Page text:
There are many sources out there of option codes for Mopars. While this is great information to have, be aware that quite a few of these sources, including some high-priced experts, don't take into account that a particular option or package may differ from one make or model to another.
To cite one example, Accessory Group A01 is often described as "Light Group" along with a generic laundry list of lighting items. What is actually included in the package depends entirely upon the make and model.
Compare the differences between A01 for 3 different 1970 vehicles, Dodge Polara/Monaco, Dodge Dart and Plymouth Valiant/Duster.
|1970 Dodge Light Group*||1970 Dart Light Group*||1970 Valiant Light Group**|
|Glove Box Light||Glove Box Light||Glove Box Light|
|Trunk (Cargo) Light||Trunk Light||Trunk Compartment Light|
|Map Light||Map & Courtesy Light||Map/CourtesyLight|
|Ashtray Light||Ashtray Light||Ashtray Light|
|Ignition Light w/Time Delay||Ignition Light w/Time Delay||Ignition Switch Light with Time Delay|
|Rear Door Automatic Lamp Switch|
|Lamp-On Warning Buzzer||Headlamp-On Reminder Buzzer|
|Instrument Flood Lamp Time Delay|
|Glove Box Lock|
|Fender-Mounted Turn Signals||Fender-Mounted Turn Signals||Fender-Mounted Turn-Signal Indicators|
|Instrument Panel Courtesy Lamp|
**Source: 1970 Plymouth Car and Equipment Prices, Sept. 23 1969
Obvioulsy the individual components of the A01 package are not quite the same, a fact that becomes very important when your money is on the line restoring a car. Simply saying A01 includes a bucket full of light bulbs isn't good enough to score points at a show. Particularly with the ridiculous prices being charged lately for parts.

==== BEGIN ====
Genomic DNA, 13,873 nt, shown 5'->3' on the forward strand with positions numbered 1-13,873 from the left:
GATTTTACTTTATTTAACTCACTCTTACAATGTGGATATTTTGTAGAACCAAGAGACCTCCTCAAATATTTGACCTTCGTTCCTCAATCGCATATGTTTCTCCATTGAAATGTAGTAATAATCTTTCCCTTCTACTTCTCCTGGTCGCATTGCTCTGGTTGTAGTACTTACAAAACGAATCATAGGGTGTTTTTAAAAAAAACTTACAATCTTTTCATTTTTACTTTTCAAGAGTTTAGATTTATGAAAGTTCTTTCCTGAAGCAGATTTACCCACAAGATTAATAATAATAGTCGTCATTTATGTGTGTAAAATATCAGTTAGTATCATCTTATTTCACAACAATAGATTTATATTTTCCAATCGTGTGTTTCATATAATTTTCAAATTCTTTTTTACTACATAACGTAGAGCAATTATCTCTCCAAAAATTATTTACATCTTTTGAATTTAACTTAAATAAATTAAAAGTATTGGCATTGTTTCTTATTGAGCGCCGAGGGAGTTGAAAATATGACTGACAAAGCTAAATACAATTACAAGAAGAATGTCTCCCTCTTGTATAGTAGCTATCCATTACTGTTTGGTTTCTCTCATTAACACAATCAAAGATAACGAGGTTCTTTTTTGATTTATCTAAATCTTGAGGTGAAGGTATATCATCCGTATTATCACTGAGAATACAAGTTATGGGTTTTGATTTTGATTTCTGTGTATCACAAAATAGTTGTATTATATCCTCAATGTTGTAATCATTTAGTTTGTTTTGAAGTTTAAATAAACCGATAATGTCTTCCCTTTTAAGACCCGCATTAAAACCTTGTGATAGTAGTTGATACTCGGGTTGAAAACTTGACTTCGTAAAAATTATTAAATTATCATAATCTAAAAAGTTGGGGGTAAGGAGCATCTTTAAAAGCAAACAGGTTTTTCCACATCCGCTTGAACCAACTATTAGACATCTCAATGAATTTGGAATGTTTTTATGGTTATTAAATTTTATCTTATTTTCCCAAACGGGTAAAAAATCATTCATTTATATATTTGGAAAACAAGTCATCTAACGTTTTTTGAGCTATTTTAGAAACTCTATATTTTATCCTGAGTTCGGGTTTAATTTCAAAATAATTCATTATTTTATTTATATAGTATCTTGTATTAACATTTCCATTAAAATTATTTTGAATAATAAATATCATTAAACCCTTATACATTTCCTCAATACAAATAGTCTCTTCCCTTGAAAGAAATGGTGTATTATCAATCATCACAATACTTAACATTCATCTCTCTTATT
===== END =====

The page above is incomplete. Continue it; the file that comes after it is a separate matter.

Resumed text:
Another example is Option J25. Most sources list this as 3-speed/Variable wipers, which are two different items. On 1970 Dodge B-bodies and C-bodies (Coronet, Charger, Polara and Monaco), J25 is 3-Speed Wipers. However, on 1970 Dodge A-bodies and E-bodies (Dart and Challenger), J25 is Variable Speed Windshield Wipers. (Source: 1970 Dodge Models & Prices, Sept.23 1969) That's an important distinction.
There are many other examples, not to mention codes that are just plain wrong. For example, several sources list M88 as '71 'Cuda "Billboard" quarter panel decals, when it is in fact a deck lid molding found on many models. That piece of misinformation is listed on many websites and where it originated is anyone's guess.
If you are restoring a Mopar to original condition, make sure you know the correct codes before spending good money on the wrong parts. A competent source for the correct information may be as close as your local Mopar club.
Whatever source you use, check to see if options are differentiated between makes and models. If not, ask yourself why not. Does your source cite where the information came from so you can cross-reference it before making costly mistakes during restoration? If the answer is no, you may wish to consider finding another source for restoration data. There are plenty of excellent restoration shops out there that literally have libraries of factory data, as well as individuals who have been working with these cars for years and collect factory data. Shop around, ask questions. Don't depend on one source for your information. By verifying data from multiple sources to be sure it's right, you may save a pile of cash.